- Why go to Mars?
- Seeking signs of habitability
- Where to look?
- Destination: Gale crater
- Rover vision
- Surface and atmospheric studies
- Curiosity's arm
- Curiosity's hand
- Chemistry and mineralogy
- SAM Instruments
- Preparing for landing
- Entry, descent & landing
- MSL Brief
- Curiosity landing simulation
Why go to Mars?
A turbulent history
Over the past three decades, spacecrafts have shown us that Mars is rocky, cold, and dry beneath its hazy, pink sky. Evidence from Mars missions suggest Mars may have been much warmer and wetter than we observe it to be today. An early clue was this huge shield volcano about 26 kilometers high and 600 kilometers across; has about the same area as Arizona. Known as Olympus Mons.
We've discovered that today's Martian wasteland hints at a formerly volatile world where volcanoes once raged, meteors plowed deep craters, and flash floods rushed over the land. For example, the canyon system of Valles Marineris is largest and deepest known in solar system; extends more than 4,000 kilometers and up to 10 kilometers deep.
Because water is key to life as we know it, NASA designed earlier Mars missions to make discoveries under the science theme of "Follow the Water." Alluvial fans identified on Mars are one of the more definitive evidences for liquid water flowing on the Martian surface and preserve information about the hydrologic conditions at the time of their formation. For example these channels are thought to have formed millions of years ago:
Progressive discoveries related to evidence of past and present water in the geologic record make it possible to take the next steps toward finding evidence of past habitable environments and possibly life itself. The Mars Science Laboratory mission and its Curiosity rover mark a transition between the themes of "follow the water" and ”explore habitability”/”Seek Signs of Life”. While doing so, it continues to prepare us for human exploration by understanding more about hazards in the Martian environment.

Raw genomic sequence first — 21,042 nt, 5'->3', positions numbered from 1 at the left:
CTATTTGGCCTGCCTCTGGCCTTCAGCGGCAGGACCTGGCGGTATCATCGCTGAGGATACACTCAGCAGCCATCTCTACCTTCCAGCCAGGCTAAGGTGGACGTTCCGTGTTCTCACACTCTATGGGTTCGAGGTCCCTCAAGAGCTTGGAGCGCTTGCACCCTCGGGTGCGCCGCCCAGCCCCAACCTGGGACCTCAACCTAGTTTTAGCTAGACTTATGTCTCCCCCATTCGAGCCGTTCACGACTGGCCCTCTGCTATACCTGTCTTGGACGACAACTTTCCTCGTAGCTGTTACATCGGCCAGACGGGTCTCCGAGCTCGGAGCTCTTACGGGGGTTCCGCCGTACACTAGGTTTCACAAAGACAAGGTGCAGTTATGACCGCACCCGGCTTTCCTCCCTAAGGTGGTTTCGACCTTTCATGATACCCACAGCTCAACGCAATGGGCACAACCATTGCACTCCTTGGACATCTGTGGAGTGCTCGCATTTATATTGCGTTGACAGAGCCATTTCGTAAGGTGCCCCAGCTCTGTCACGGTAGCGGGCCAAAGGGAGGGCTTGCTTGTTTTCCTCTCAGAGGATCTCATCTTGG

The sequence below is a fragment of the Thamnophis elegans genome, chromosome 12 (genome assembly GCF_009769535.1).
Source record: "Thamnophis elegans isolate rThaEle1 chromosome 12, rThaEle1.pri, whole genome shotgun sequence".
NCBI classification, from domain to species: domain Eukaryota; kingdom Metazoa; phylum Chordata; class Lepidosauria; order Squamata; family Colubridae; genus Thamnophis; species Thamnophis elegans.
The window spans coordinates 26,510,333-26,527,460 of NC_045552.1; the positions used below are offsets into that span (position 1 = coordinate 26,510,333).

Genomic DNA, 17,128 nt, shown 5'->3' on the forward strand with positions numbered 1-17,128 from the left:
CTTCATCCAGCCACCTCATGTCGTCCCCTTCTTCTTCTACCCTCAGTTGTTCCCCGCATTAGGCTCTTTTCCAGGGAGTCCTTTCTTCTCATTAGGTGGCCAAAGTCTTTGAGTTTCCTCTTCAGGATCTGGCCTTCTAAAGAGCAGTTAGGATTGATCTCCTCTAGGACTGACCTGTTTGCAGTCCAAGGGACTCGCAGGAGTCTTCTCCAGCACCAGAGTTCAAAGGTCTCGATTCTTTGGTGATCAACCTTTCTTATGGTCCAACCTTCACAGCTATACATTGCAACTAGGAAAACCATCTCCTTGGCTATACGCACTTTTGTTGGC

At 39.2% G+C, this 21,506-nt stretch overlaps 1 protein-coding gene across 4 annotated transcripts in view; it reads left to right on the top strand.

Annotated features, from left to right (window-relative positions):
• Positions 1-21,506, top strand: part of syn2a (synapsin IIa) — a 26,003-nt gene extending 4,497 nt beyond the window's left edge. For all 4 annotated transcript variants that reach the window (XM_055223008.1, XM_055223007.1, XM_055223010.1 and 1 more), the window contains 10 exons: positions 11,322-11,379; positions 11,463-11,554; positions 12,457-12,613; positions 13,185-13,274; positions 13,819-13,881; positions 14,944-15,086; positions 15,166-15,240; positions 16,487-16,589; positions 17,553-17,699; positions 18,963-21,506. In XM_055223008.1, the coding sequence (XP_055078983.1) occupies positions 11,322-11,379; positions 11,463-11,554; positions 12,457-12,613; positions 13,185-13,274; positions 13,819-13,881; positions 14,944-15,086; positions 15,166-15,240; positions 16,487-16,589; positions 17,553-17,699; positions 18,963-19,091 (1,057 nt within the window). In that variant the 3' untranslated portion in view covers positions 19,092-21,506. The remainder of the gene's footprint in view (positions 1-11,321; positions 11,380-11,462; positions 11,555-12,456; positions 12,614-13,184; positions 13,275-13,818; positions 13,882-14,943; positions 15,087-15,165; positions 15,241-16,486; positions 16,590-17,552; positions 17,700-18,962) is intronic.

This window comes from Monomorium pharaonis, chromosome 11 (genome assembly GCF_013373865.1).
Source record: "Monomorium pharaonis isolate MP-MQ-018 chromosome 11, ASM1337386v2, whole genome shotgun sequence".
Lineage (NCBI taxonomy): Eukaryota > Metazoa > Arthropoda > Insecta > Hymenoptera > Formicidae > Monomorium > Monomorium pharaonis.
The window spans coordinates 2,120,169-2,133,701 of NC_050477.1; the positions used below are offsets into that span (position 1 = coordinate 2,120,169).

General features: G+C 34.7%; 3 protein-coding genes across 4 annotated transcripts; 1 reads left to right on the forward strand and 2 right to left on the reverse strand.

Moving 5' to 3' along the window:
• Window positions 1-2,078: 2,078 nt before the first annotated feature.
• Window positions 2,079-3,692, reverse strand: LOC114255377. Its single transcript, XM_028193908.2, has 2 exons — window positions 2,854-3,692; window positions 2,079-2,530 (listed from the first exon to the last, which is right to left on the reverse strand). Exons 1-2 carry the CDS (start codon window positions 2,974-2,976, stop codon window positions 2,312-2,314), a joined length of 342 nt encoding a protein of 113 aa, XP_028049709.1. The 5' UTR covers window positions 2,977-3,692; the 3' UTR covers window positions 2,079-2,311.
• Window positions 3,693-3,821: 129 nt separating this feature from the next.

In addition to landing in a place with past evidence of water, Curiosity is exploring past habitability and seeking evidence of organics, the chemical building blocks of life.
Why do we look for organics?
Since Curiosity found habitable conditions favorable to life in the first year of its mission and continues to see special clays that are known on Earth to preserve organics, its findings can shape future missions that would potentially bring samples back to Earth for life-detection and other tests or for future missions that carry advanced ancient-life-detection experiments to Mars.
In this sense, NASA’s Curiosity rover is on the cusp of a strategic transition in Mars exploration science strategies, establishing habitability and paving the way for seeking signs of life with future missions. While it cannot detect signs of past life itself, it is part of a step-by-step exploration plan to make progress in that direction.
Biological objectives: Inventory organic compounds which are the chemical building blocks of life (carbon, hydrogen, nitrogen, oxygen, phosphorous, and sulfur)
Geological and geochemical objectives: How were rocks formed over time? What are they composed of?
Planetary process objectives: History of Martian atmosphere. Assess long-timescale (i.e., 4-billion-year) atmospheric evolution.
Surface radiation objective: How much shielding would humans need? Characterize the broad spectrum of surface radiation.
Want to join the conversation?
- Do we think that Mars could have be like our plant Earth?(21 votes)
- Yes, it is similar however we have a long ways to go. also, mars sometimes has acid rain showers and has changed from its habitable state which was millions of years ago.(16 votes)